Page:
HEPPNER, Ore. – On a spring day in 1953, two baby girls were born at Pioneer Memorial Hospital in eastern Oregon. They grew up happily, got married, had kids of their own and became grandparents. Then last summer their lives were turned upside down.
Kay Rene Reed Qualls found out that she and DeeAnn Angell Shafer were switched at birth.
They recently met for the first time and underwent DNA tests after a woman who knew both their mothers called Qualls' brother with her suspicion.
Qualls' brother, Bobby Reed, said the 86-year-old woman knew his mother and had also lived next door to the Angell family.
"She said she had something she had to get off her chest," he told the East Oregonian newspaper in a story published Monday.
The woman, whom he declined to identify by name, told him that his mother, Marjorie Angell, had insisted back in 1953 she had been given the wrong baby after the nurses returned from bathing the two newborns, but her concerns were brushed off.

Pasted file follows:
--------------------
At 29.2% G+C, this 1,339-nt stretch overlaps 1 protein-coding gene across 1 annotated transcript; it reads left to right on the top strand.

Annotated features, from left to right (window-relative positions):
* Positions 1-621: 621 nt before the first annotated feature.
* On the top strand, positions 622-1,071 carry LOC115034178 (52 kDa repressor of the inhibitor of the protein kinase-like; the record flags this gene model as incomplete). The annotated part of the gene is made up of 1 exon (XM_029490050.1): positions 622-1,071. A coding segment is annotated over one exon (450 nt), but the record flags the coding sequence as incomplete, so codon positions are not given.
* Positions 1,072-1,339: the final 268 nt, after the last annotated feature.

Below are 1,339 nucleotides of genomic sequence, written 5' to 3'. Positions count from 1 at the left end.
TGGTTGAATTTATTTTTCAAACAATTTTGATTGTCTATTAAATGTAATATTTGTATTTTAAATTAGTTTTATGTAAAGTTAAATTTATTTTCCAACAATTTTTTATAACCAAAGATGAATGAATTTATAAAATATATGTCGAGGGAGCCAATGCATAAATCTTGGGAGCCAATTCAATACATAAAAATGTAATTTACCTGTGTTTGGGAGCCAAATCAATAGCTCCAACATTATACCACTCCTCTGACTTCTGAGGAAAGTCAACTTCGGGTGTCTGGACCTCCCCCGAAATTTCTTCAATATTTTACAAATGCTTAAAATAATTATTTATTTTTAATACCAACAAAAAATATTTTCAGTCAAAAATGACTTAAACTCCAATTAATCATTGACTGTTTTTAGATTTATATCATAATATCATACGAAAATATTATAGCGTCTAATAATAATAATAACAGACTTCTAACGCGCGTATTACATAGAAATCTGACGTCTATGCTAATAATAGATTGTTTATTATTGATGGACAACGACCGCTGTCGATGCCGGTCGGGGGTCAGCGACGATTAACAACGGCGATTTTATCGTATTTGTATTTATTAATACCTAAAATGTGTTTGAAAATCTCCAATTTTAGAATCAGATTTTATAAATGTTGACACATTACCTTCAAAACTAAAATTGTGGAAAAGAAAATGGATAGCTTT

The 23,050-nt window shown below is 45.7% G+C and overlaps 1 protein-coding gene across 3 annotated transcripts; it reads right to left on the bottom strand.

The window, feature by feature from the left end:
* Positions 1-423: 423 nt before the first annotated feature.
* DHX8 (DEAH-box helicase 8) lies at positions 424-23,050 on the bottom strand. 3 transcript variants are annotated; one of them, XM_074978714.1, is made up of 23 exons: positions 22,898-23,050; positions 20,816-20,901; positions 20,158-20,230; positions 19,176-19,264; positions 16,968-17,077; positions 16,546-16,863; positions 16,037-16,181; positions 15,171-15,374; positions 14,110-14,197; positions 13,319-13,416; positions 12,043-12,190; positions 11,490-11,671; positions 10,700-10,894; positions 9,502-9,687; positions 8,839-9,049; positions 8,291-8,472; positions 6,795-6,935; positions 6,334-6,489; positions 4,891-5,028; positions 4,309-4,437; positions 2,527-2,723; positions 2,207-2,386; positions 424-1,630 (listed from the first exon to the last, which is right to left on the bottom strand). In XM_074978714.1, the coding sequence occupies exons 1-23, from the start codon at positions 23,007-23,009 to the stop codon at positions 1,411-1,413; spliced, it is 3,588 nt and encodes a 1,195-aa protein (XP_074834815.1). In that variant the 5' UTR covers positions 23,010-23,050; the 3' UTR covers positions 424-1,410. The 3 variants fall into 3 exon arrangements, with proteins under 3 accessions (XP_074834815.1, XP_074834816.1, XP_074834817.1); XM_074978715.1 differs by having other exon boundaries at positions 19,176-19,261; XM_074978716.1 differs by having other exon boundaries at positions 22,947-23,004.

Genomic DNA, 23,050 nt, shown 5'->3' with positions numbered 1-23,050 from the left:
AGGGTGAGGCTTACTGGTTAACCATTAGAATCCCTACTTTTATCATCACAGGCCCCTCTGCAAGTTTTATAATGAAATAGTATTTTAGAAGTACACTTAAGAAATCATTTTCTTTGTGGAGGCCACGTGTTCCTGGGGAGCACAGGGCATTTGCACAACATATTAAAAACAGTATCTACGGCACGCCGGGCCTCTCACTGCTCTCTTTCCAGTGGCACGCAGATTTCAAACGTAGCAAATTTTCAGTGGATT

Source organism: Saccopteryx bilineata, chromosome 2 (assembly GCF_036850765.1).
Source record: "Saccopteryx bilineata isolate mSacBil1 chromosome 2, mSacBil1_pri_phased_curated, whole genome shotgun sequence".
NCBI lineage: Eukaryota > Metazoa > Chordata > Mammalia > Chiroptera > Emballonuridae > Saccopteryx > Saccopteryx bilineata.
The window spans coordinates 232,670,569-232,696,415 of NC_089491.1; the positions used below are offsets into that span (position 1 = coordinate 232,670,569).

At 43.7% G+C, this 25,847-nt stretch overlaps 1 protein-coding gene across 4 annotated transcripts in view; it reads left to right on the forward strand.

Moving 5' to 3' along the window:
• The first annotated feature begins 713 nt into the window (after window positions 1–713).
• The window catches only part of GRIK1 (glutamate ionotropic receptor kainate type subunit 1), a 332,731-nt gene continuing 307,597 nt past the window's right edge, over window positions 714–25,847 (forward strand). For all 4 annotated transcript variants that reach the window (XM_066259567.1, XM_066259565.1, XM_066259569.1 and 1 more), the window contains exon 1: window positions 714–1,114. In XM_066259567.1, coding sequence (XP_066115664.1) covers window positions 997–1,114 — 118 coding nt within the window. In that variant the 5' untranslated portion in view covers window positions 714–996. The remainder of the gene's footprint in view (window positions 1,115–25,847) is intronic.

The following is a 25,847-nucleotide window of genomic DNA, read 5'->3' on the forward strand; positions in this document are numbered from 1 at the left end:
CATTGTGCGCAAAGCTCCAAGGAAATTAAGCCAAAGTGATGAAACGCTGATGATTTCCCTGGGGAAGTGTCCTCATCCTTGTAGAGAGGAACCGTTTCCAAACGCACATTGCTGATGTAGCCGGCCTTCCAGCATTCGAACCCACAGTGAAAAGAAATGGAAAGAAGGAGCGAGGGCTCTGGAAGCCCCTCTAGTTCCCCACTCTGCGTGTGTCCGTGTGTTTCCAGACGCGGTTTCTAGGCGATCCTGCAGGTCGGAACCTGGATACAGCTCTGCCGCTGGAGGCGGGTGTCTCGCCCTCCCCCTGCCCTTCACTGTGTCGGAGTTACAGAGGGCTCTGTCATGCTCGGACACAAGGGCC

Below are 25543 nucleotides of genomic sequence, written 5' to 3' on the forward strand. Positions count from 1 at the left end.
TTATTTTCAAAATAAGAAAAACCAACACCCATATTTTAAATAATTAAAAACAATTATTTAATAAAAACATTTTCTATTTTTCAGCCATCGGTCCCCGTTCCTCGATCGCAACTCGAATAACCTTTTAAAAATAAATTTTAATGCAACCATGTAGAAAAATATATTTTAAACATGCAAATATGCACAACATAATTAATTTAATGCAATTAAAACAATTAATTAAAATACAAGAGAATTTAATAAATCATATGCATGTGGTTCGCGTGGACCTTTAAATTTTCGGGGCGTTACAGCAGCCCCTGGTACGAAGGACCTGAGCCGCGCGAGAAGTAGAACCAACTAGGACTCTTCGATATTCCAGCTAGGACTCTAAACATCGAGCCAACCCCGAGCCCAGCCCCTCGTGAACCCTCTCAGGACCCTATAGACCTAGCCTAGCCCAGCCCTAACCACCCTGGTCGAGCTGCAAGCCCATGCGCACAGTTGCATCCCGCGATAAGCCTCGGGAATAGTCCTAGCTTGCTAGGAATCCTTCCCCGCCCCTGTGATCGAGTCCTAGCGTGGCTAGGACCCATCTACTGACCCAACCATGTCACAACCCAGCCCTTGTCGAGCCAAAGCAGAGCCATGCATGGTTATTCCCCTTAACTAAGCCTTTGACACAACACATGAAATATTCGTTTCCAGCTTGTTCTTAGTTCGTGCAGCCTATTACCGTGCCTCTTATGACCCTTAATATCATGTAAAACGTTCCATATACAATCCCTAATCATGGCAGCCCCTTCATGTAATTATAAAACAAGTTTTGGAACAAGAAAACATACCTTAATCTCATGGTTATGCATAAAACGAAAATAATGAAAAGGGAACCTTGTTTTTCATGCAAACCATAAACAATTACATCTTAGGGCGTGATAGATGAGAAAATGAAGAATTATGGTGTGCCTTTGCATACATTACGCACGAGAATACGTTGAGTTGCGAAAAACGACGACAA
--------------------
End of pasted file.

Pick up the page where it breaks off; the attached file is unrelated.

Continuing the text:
The woman showed Bobby Reed a photo.
"It looked like Kay Rene in about 7th or 8th grade," he said.
But it wasn't. It was DeeAnn Shafer's sister.
"Kay Rene is not a Reed," the woman insisted. "DeeAnn is a Reed."
Bobby Reed was stunned, learning later that rumors of a mix-up had been around for years. In early February, Shafer learned the truth in a telephone call from her sister, Juanita.
"Do you remember those rumors of being switched at birth?" she asked, and went on to provide the update.
"Does this mean I'm not invited to the family reunion?" Shafer joked.
Qualls, Bobby Reed and one of their sisters met Shafer at a Kennewick, Wash., clinic last month for DNA testing. A week later, Qualls got the results, learning her likely probability of being related to her brother and sister was zero.
"I cried," she said. "I wanted to be a Reed — my life wasn't my life."
Shafer's DNA report said she had 99.9 percent of being related to Bobby and Dorothy Reed. Now living in Richland, Wash., Shafer said the report only confirmed what she knew after meeting Qualls.
"After seeing Kay Rene, I went home and told my husband, I don't know why she's doing the DNA testing," she said. "I was shocked — she looked just like my sister's twin."
Pioneer Memorial Hospital offered to pay for counseling, but both women declined.
The two have become friends and celebrated their May 3 birthday together. Recently, Qualls introduced Shafer to her work colleagues, calling her "my swister."
"I'm trying to move forward at look at the positive," Shafer said. "You can't look back. It just drives you crazy."
Information from: East Oregonian, http://www.eastoregonian.info